So, OshiBudo delivers us into a realm that is both familiar for many of us, what with idol fandom being somewhat adjacent to anime fandom, and also very much not. And, personally, its a fandom I’m inclined to find off-putting on the best of days, what with the sheer levels of possessiveness by fans. Yet in watching the first two episodes of OshiBudo, I found myself recognizing what a person could get out of idol fandom, as there’s a strong sense of community evinced in the depiction here. Even as some of the behavior by Eripiyo and her friends Kumasa and Motoi remains creepy, watching the three of them interact, whether as they bicker over their favorites or as they encourage each other despite setbacks in their quest to support their favorites, is enjoyable. Even as I question their obsession with idols and how that manifests, I find their relationships with one another wholly convincing. These three have genuine concern about each other (although I think they could stand to be a little more willingness to be critical of one another).

But, then there’s the other thing that really stuck out to me in watching OshiBudo, and it’s one that I don’t think was intentional – because while the show presents an idealized relationship developing between a fan and an idol, wow does it also make explicit how utterly exploitative the idol industry is of the fans.¬†The first episode depicts Eripiyo and her fellow super-fans waiting in the blazing heat for hours on end to ensure they can get a photo taken with the idols in what is meant as both a humorous sequence but also as a demonstration of the genuine nature of their relationships with the idols, as underscored by a shot at the end of the episode of Maina looking at a photo of herself and Eripiyo fondly. And in the second episode we learn that Eripiyo’s only set of clothing is her track suit from high school; as previously hay has been made of the fact that she spends all of her money on her hobby, it seems clear that she simply has no money for other clothing. This, too, is meant to be a bit funny. Speaking of money, it is mentioned a fair bit throughout in relation to how much of a fan someone is, and the oft-present consideration of it contributes to the failure of the humor in the two situations I’ve mentioned to hit the target. Haha, Eripiyo works an unrewarding and mind-numbing job and spends her off-days exposing herself to heat exhaustion in the only outfit she can afford to own! Ha… ha?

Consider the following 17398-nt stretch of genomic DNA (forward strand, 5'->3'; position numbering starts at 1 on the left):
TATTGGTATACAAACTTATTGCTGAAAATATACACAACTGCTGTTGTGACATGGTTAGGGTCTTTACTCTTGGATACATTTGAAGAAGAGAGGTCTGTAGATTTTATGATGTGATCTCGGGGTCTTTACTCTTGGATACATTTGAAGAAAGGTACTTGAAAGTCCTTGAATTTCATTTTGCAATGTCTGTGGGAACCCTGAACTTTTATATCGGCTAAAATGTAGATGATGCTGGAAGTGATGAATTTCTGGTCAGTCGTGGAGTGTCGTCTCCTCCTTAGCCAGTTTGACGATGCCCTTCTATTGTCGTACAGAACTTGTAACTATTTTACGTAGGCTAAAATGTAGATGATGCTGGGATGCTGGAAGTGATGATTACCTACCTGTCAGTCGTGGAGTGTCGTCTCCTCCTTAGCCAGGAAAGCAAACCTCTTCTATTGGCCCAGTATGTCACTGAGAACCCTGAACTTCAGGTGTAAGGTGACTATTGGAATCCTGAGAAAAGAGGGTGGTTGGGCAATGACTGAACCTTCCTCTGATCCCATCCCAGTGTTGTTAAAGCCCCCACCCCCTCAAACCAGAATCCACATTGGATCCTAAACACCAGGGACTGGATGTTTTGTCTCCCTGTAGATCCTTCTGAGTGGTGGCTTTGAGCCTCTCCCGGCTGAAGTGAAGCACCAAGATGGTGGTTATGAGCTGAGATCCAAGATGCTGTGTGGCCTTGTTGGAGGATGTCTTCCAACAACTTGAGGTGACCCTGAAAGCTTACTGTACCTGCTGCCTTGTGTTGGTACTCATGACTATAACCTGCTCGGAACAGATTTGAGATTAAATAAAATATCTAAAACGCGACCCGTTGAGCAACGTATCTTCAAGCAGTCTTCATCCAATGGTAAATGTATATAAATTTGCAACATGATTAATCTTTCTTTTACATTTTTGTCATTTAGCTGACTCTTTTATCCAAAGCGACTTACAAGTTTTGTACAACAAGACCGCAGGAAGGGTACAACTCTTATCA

After ages of being aware of the how much exploitation of performers is involved in the industry (the Minami Minegishi situation, anime like Perfect Blue), so much so that even a lot of bog-standard idol anime have come to feel obligated to make some vague gestures in the direction of “gee, the idol industry sure can be slimy, huh!”, it feels a bit shocking to be reminded bluntly that there’s a two-way street of exploitation at work. We notice it less regarding fans since they’re less visible to begin with (and they’re not, really, supposed to be visible beyond as signifiers/props) and because when they do become visible it’s often as they’re acting in a particularly reprehensible fashion (for example, the machete attack on Mayu Tomita in 2016 by a disgruntled fan), something which does not lend itself to sympathy. That they must collude in their own exploitation also encourages one to not give it much thought (although it is worth pointing out that the apparent collusion in their own exploitation by idols themselves is a reason the industry continues to be so rife with abuse, as many dismiss it as a concern because “they knew what they were getting into”). But OshiBudo in bringing us up close to the fans inadvertently gives the game away, as it wants us to recognize the fans as human and to cheer on a romance between Eripiyo and Maina, which in turn makes it difficult if not impossible to ignore the distorting effects of the idol industry’s monetary and emotional exploitation of its fans.